NEW DELHI: The Reserve Bank of India (RBI) on Thursday said debt mutual funds have got a fair share of the abundant liquidity in the system which helped them come out of the Franklin Templeton fiasco back in April.
“Mutual funds have stabilised since the Franklin Templeton episode. Assets under management of debt mutual funds, which fell to Rs 12.20 lakh crore as on April 29, 2020, recovered and improved to Rs 13.89 lakh crore as on July 31, 2020,” said Shaktikanta Das, Governor, RBI.
Debt mutual funds also got a boost last month after reports said Reliance Industries parked a large chunk of the proceeds from its stake sales in Jio Platforms in liquid funds.
Net asset values of funds in many categories have risen sharply in recent months due to low interest rate conditions, making investing in debt funds attractive for investors.
The central bank added that thanks to its proactive approach, borrowing costs have come down sharply and led to record primary issuance of corporate bonds of Rs 2.09 lakh crore in the first quarter of (April-June) 2020- 21.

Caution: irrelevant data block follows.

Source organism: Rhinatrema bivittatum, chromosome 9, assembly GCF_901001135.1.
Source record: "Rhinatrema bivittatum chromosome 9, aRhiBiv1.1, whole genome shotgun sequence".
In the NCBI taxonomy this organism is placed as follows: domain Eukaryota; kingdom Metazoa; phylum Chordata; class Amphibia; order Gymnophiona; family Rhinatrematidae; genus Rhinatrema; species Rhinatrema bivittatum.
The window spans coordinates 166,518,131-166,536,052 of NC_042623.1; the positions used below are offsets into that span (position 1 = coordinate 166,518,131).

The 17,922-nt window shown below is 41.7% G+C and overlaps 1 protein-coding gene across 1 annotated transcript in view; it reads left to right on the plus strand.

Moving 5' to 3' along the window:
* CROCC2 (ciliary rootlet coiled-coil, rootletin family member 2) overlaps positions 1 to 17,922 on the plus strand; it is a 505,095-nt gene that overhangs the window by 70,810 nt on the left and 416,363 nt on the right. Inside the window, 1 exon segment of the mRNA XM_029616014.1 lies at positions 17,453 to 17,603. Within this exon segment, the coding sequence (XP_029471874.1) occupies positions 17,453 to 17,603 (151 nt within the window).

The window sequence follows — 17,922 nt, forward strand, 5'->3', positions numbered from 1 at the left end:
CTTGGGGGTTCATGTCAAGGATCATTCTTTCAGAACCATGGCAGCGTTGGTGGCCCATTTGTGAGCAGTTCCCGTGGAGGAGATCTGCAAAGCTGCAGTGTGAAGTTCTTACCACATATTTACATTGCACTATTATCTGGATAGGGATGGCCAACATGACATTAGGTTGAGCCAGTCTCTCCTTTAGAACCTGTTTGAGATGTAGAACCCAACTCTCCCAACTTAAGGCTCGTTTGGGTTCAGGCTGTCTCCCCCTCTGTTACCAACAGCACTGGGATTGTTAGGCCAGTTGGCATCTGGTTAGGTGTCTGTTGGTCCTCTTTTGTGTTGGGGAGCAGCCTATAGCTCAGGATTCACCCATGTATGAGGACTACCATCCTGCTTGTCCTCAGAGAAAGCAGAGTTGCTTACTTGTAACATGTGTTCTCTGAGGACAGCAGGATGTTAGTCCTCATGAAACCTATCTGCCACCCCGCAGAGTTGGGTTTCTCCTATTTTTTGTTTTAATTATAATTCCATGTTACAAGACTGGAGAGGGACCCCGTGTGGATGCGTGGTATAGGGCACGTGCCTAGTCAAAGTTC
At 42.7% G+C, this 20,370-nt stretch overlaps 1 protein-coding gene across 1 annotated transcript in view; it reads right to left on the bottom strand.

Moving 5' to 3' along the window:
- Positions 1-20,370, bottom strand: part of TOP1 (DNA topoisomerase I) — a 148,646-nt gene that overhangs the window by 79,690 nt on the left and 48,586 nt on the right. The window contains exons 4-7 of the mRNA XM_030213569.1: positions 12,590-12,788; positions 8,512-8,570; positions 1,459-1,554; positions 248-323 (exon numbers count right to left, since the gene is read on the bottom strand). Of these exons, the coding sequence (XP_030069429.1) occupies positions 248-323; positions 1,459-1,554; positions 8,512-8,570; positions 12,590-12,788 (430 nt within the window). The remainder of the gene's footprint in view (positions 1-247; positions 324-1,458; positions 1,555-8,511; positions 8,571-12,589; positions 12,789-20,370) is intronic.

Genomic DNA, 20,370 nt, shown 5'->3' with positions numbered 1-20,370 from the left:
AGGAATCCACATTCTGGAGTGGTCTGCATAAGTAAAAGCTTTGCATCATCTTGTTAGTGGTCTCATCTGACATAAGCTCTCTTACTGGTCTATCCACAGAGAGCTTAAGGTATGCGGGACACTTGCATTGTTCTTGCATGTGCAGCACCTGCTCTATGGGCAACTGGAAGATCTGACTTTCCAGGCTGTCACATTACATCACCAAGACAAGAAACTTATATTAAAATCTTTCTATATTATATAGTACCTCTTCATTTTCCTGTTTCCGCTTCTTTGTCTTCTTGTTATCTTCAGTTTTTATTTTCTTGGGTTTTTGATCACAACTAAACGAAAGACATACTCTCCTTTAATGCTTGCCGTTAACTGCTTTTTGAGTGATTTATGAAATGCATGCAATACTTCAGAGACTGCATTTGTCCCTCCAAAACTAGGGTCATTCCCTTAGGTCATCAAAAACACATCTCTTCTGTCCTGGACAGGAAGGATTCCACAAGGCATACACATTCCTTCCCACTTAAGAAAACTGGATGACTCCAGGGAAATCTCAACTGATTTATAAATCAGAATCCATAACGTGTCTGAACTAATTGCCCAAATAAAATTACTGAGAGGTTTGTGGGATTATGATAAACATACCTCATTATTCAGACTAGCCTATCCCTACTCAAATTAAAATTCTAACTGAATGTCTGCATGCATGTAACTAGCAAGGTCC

“In particular, the market financing conditions for NBFCs, which had become challenging, have largely stabilised in the wake of targeted policy measures. For AA+ rated 3-year NBFC bonds, spreads over similar tenor G-secs have narrowed from 360 basis points on March 26 to 139 basis points on July 31, 2020,” it said.

Spreads of corporate bonds have also narrowed sharply, the RBI noted. It said spreads of 3-year AAA-rated corporate bonds over similar tenor government securities have also declined from 276 basis points on March 26, 2020 to 50 basis points on July 31, 2020.
Similarly, spreads on AA+ rated bonds softened from 307 basis points to 104 basis points; spreads on AA bonds narrowed from 344 basis points to 142 basis points and even for the lowest investment grade bonds (BBB-), spreads came down by 125 basis points.


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